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Reproductive skew theory provides a predictive theory of the extent of reproductive sharing that is expected to occur in societies consisting, at least potentially, of multiple co-breeders. Here, we discuss some of the challenges that skew theory faces as it attempts to form the basis of a unified theory of social evolution in birds. These include the problem of distinguishing potential versus actual reproductive roles, encompassing extra-group parentage and sexual conflict, predicting the distribution of group size, and determining the appropriate null model against which to test empirical results. Despite these and other problems with skew theory as currently developed, a compilation of prior studies indicates some degree of consistency with the predictions of concession or optimal skew theory. More surprisingly, a meta-analysis indicates that interspecific patterns of sociality offer reasonably good matches to the predictions of the concession model of reproductive skew. Strong support for skew theory remains lacking, and experimental tests sufficient to reject alternative skew models have yet to be performed in birds. Nonetheless, these results offer encouragement that additional theoretical work in this field may eventually yield a useful framework for understanding the remarkable diversity of avian sociality.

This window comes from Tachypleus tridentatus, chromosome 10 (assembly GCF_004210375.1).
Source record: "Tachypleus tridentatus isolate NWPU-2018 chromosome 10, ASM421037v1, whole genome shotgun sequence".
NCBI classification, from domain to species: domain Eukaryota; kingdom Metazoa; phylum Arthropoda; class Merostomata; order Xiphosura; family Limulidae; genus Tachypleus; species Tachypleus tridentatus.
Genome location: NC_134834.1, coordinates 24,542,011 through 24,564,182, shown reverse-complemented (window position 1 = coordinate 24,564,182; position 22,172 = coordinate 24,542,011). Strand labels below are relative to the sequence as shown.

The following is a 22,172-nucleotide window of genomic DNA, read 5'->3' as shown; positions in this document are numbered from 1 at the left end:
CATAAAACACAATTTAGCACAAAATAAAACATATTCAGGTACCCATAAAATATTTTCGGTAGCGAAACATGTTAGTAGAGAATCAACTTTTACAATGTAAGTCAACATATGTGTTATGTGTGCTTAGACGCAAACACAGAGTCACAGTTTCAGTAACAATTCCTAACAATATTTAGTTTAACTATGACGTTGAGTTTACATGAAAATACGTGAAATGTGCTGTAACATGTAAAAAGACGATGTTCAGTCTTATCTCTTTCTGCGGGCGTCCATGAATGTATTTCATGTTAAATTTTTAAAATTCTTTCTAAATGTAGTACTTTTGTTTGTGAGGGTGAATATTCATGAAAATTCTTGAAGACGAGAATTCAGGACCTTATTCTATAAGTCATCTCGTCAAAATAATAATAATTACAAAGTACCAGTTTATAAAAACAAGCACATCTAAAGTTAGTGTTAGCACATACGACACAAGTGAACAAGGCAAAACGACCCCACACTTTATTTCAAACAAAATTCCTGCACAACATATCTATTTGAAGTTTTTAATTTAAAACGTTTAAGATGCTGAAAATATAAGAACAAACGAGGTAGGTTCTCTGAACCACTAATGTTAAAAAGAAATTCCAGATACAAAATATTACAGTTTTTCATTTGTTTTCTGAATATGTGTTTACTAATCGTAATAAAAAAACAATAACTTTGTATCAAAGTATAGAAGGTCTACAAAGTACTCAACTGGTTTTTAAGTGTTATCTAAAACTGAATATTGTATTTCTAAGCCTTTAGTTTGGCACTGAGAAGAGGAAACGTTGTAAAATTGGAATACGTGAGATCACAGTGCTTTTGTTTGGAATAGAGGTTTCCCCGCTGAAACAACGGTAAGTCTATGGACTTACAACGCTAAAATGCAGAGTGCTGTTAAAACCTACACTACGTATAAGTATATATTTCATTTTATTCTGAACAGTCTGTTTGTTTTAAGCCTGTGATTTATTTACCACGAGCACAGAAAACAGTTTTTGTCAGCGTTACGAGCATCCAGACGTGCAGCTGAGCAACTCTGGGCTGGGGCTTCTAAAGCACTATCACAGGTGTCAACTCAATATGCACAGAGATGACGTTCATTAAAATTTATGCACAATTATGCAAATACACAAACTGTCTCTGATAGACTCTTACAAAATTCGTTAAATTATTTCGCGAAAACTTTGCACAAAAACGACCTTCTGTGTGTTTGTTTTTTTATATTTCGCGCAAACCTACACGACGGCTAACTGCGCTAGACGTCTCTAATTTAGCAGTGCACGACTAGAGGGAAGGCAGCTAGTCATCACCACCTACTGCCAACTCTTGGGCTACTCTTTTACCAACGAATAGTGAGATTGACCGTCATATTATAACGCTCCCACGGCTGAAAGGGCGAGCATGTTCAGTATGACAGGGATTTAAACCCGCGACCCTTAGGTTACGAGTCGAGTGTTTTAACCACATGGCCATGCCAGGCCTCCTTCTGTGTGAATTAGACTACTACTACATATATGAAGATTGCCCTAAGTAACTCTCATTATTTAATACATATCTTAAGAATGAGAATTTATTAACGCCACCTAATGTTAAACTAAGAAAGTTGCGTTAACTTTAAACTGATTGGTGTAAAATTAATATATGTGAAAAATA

An irony of kin-selection and inclusive-fitness theory (Hamilton 1964) is that these concepts, conceived primarily as a solution to the paradox of altruism, should turn out to be so useful in providing a framework for interpreting conflict among close relatives. Indeed, as more social species have been studied in detail, it has become clear that cooperation and conflict go hand in hand in most, if not all, societies.
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